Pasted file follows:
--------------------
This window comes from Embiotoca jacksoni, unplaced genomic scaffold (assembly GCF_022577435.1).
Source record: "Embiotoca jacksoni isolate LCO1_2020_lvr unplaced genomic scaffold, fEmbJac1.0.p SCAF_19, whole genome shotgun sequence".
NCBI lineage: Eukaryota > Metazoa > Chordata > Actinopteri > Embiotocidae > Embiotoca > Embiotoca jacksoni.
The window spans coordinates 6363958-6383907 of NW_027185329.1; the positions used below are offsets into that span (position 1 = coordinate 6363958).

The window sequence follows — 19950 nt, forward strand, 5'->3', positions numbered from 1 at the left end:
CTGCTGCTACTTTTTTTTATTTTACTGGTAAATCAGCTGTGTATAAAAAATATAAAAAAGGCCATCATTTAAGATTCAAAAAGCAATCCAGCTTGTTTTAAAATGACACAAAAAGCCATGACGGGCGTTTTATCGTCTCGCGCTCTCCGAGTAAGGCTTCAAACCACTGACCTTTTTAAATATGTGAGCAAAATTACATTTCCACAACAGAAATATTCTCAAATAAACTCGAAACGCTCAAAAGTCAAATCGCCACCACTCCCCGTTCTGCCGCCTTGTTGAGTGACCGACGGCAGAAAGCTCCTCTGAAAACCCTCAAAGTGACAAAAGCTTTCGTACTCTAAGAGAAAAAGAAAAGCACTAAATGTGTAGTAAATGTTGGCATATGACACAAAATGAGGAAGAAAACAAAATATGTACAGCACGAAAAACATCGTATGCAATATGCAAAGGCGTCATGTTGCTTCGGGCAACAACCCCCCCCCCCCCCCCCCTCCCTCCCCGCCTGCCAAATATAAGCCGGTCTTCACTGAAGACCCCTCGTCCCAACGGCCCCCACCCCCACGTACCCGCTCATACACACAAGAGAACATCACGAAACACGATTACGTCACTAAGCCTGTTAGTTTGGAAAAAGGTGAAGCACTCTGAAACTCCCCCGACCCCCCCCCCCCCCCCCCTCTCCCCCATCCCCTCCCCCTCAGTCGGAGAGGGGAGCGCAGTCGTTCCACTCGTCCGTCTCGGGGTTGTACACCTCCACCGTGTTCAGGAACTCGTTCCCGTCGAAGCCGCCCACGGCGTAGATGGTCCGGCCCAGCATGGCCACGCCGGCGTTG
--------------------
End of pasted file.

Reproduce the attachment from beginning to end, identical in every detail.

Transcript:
This window comes from Embiotoca jacksoni, unplaced genomic scaffold (assembly GCF_022577435.1).
Source record: "Embiotoca jacksoni isolate LCO1_2020_lvr unplaced genomic scaffold, fEmbJac1.0.p SCAF_19, whole genome shotgun sequence".
NCBI lineage: Eukaryota > Metazoa > Chordata > Actinopteri > Embiotocidae > Embiotoca > Embiotoca jacksoni.
The window spans coordinates 6363958-6383907 of NW_027185329.1; the positions used below are offsets into that span (position 1 = coordinate 6363958).

The window sequence follows — 19950 nt, forward strand, 5'->3', positions numbered from 1 at the left end:
CTGCTGCTACTTTTTTTTATTTTACTGGTAAATCAGCTGTGTATAAAAAATATAAAAAAGGCCATCATTTAAGATTCAAAAAGCAATCCAGCTTGTTTTAAAATGACACAAAAAGCCATGACGGGCGTTTTATCGTCTCGCGCTCTCCGAGTAAGGCTTCAAACCACTGACCTTTTTAAATATGTGAGCAAAATTACATTTCCACAACAGAAATATTCTCAAATAAACTCGAAACGCTCAAAAGTCAAATCGCCACCACTCCCCGTTCTGCCGCCTTGTTGAGTGACCGACGGCAGAAAGCTCCTCTGAAAACCCTCAAAGTGACAAAAGCTTTCGTACTCTAAGAGAAAAAGAAAAGCACTAAATGTGTAGTAAATGTTGGCATATGACACAAAATGAGGAAGAAAACAAAATATGTACAGCACGAAAAACATCGTATGCAATATGCAAAGGCGTCATGTTGCTTCGGGCAACAACCCCCCCCCCCCCCCCCCTCCCTCCCCGCCTGCCAAATATAAGCCGGTCTTCACTGAAGACCCCTCGTCCCAACGGCCCCCACCCCCACGTACCCGCTCATACACACAAGAGAACATCACGAAACACGATTACGTCACTAAGCCTGTTAGTTTGGAAAAAGGTGAAGCACTCTGAAACTCCCCCGACCCCCCCCCCCCCCCCCCTCTCCCCCATCCCCTCCCCCTCAGTCGGAGAGGGGAGCGCAGTCGTTCCACTCGTCCGTCTCGGGGTTGTACACCTCCACCGTGTTCAGGAACTCGTTCCCGTCGAAGCCGCCCACGGCGTAGATGGTCCGGCCCAGCATGGCCACGCCGGCGTTG